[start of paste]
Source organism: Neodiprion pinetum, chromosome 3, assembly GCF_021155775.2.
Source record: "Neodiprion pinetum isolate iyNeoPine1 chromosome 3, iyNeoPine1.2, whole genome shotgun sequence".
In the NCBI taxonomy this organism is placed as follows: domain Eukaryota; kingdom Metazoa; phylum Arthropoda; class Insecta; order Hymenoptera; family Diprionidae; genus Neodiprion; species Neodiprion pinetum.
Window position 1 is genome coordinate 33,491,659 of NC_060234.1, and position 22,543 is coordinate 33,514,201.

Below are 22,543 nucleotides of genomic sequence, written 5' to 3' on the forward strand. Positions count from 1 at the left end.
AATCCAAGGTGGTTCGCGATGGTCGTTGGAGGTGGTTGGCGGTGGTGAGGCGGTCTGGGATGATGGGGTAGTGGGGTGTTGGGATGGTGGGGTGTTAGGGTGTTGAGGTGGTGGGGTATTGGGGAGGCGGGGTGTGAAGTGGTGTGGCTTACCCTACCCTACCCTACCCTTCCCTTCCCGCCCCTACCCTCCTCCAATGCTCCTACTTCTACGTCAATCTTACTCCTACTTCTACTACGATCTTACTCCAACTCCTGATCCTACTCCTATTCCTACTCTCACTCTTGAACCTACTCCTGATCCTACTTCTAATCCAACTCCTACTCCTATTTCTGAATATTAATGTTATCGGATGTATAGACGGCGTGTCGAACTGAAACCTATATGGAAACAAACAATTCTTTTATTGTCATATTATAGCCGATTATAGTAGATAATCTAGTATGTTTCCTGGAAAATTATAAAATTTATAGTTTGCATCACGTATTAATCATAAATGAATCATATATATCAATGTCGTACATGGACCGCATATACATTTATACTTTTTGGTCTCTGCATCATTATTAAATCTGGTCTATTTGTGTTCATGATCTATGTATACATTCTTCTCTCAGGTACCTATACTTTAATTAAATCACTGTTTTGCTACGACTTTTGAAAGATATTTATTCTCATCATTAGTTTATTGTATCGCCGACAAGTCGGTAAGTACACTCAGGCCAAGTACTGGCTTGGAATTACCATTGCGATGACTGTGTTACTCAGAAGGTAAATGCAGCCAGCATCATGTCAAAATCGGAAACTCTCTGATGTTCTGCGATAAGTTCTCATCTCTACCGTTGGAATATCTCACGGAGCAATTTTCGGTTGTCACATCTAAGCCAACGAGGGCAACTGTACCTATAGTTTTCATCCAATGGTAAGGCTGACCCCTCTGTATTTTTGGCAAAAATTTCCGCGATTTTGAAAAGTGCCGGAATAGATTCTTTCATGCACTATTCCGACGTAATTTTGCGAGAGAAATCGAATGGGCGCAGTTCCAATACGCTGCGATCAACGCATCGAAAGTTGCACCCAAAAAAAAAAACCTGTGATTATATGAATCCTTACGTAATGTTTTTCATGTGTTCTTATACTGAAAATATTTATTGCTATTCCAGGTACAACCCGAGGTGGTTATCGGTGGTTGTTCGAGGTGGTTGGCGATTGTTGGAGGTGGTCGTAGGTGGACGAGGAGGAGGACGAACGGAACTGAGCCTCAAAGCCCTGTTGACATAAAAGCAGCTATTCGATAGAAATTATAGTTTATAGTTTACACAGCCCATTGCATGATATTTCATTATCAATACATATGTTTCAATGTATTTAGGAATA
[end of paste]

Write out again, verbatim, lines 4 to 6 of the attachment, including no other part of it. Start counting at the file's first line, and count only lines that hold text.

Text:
Window position 1 is genome coordinate 33,491,659 of NC_060234.1, and position 22,543 is coordinate 33,514,201.

Below are 22,543 nucleotides of genomic sequence, written 5' to 3' on the forward strand. Positions count from 1 at the left end.
AATCCAAGGTGGTTCGCGATGGTCGTTGGAGGTGGTTGGCGGTGGTGAGGCGGTCTGGGATGATGGGGTAGTGGGGTGTTGGGATGGTGGGGTGTTAGGGTGTTGAGGTGGTGGGGTATTGGGGAGGCGGGGTGTGAAGTGGTGTGGCTTACCCTACCCTACCCTACCCTTCCCTTCCCGCCCCTACCCTCCTCCAATGCTCCTACTTCTACGTCAATCTTACTCCTACTTCTACTACGATCTTACTCCAACTCCTGATCCTACTCCTATTCCTACTCTCACTCTTGAACCTACTCCTGATCCTACTTCTAATCCAACTCCTACTCCTATTTCTGAATATTAATGTTATCGGATGTATAGACGGCGTGTCGAACTGAAACCTATATGGAAACAAACAATTCTTTTATTGTCATATTATAGCCGATTATAGTAGATAATCTAGTATGTTTCCTGGAAAATTATAAAATTTATAGTTTGCATCACGTATTAATCATAAATGAATCATATATATCAATGTCGTACATGGACCGCATATACATTTATACTTTTTGGTCTCTGCATCATTATTAAATCTGGTCTATTTGTGTTCATGATCTATGTATACATTCTTCTCTCAGGTACCTATACTTTAATTAAATCACTGTTTTGCTACGACTTTTGAAAGATATTTATTCTCATCATTAGTTTATTGTATCGCCGACAAGTCGGTAAGTACACTCAGGCCAAGTACTGGCTTGGAATTACCATTGCGATGACTGTGTTACTCAGAAGGTAAATGCAGCCAGCATCATGTCAAAATCGGAAACTCTCTGATGTTCTGCGATAAGTTCTCATCTCTACCGTTGGAATATCTCACGGAGCAATTTTCGGTTGTCACATCTAAGCCAACGAGGGCAACTGTACCTATAGTTTTCATCCAATGGTAAGGCTGACCCCTCTGTATTTTTGGCAAAAATTTCCGCGATTTTGAAAAGTGCCGGAATAGATTCTTTCATGCACTATTCCGACGTAATTTTGCGAGAGAAATCGAATGGGCGCAGTTCCAATACGCTGCGATCAACGCATCGAAAGTTGCACCCAAAAAAAAAAACCTGTGATTATATGAATCCTTACGTAATGTTTTTCATGTGTTCTTATACTGAAAATATTTATTGCTATTCCAGGTACAACCCGAGGTGGTTATCGGTGGTTGTTCGAGGTGGTTGGCGATTGTTGGAGGTGGTCGTAGGTGGACGAGGAGGAGGACGAACGGAACTGAGCCTCAAAGCCCTGTTGACATAAAAGCAGCTATTCGATAGAAATTATAGTTTATAGTTTACACAGCCCATTGCATGATATTTCATTATCAATACATATGTTTCAATGTATTTAGGAATA